American Academy of Pediatrics, Oct. 25-29

The American Academy of Pediatrics National Conference and Exhibition The annual meeting of the American Academy of Pediatrics was held from Oct. 25 to 29 in New Orleans and attracted […]

The American Academy of Pediatrics National Conference and Exhibition

The annual meeting of the American Academy of Pediatrics was held from Oct. 25 to 29 in New Orleans and attracted approximately 12,000 participants from around the world, including primary care pediatricians, pediatric medical subspecialists, pediatric surgical specialists, and other health care professionals. The conference featured scientific sessions that focused on the latest advances in the care of infants, children, adolescents, and young adults, as well as scientific papers, posters, and exhibits.

During one session, Verena W. Brown, M.D., of the Stephanie V. Blank Center for Safe and Healthy Children at Children’s Healthcare of Atlanta, discussed how practicing clinicians should handle an adolescent or teen disclosing abuse.

“Children often do not disclose abuse until much later, sometimes in adulthood and sometimes never,” Brown said. “When they do try to disclose, it’s a process. When talking to children about their experiences, be reassuring and ask open-ended questions.”

Brown suggests that practicing clinicians try to avoid leading questions and stay calm, while maintaining neutral facial expressions. In addition, Brown recommends that clinicians should reassure children that they are being heard and believed.

Press Release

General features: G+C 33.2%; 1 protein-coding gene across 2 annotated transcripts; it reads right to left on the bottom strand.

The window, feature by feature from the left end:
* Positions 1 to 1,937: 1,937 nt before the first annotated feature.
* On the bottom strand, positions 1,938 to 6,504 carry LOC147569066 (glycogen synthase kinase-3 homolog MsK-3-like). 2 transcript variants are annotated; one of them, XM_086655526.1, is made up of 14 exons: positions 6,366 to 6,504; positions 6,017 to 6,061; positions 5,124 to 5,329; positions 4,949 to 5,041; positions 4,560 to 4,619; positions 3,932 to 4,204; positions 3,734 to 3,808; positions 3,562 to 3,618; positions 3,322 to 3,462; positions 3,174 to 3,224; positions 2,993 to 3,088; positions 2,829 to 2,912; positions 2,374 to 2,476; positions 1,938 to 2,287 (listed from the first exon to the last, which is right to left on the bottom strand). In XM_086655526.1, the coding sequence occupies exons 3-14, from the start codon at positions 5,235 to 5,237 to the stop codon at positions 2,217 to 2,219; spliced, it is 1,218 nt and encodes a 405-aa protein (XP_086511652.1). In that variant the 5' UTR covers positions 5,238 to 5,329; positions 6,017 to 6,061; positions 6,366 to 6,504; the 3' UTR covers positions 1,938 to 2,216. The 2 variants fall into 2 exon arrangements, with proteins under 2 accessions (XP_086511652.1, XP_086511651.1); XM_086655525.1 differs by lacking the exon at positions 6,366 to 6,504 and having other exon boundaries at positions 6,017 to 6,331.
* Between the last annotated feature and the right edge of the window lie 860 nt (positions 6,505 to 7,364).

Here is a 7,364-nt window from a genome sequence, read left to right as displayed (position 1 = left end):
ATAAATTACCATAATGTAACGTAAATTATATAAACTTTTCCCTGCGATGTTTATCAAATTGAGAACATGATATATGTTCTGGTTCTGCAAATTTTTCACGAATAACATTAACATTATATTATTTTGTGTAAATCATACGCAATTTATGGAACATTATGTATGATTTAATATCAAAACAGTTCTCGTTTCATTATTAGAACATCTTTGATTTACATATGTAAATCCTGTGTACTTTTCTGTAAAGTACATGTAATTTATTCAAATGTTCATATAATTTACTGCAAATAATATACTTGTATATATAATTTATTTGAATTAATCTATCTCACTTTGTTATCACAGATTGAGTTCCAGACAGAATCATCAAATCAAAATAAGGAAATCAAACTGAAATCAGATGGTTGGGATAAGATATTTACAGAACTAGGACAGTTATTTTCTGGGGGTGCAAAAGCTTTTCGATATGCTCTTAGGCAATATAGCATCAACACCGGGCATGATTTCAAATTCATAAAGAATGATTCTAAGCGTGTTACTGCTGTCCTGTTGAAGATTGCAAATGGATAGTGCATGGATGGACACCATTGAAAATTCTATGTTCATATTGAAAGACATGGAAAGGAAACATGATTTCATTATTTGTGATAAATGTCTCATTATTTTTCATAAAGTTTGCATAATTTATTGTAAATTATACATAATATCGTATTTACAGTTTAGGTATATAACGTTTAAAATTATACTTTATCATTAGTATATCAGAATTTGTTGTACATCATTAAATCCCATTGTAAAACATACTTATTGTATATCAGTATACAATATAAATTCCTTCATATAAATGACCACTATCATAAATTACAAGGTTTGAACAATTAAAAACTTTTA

During another session, Alyssa H. Silver, M.D., of Children’s Hospital at Montefiore in Bronx, New York, discussed what pediatricians can do to address firearm safety among adolescents and teens.

“As pediatricians, part of our job is to partner with parents to protect children and keep them healthy and safe. We can do this through advocacy, our clinical practice and clinical care of patients, education of ourselves and the next generation of pediatricians, and research,” Silver said. “We know that most often firearm-related injuries in young children are unintentional and in older children are more likely intentional in the context of suicide or homicide. Both of these point towards the importance of safe storage and preventing access to guns in older children, particularly in teens who may be impulsive.”

According to Silver, safe storage means keeping guns locked, with the safest option being keeping guns unloaded and with the ammunition locked up separately.

“Pediatricians can use our voices to advocate for effective legislation, which includes universal background checks, child access protection, and extreme risk protection order laws. We need more research to better study firearm-related legislation. Local and community level advocacy is also important,” Silver said. “Pediatricians should counsel patients and families on safe firearm storage and screen for access to guns for high-risk populations (kids who are victims of bullying, mental health concerns, violence risk factors, gang participation, etc.). Similarly, we should encourage parents to ask about any unsecured guns in the homes of others when their children go there to play or spend time.”

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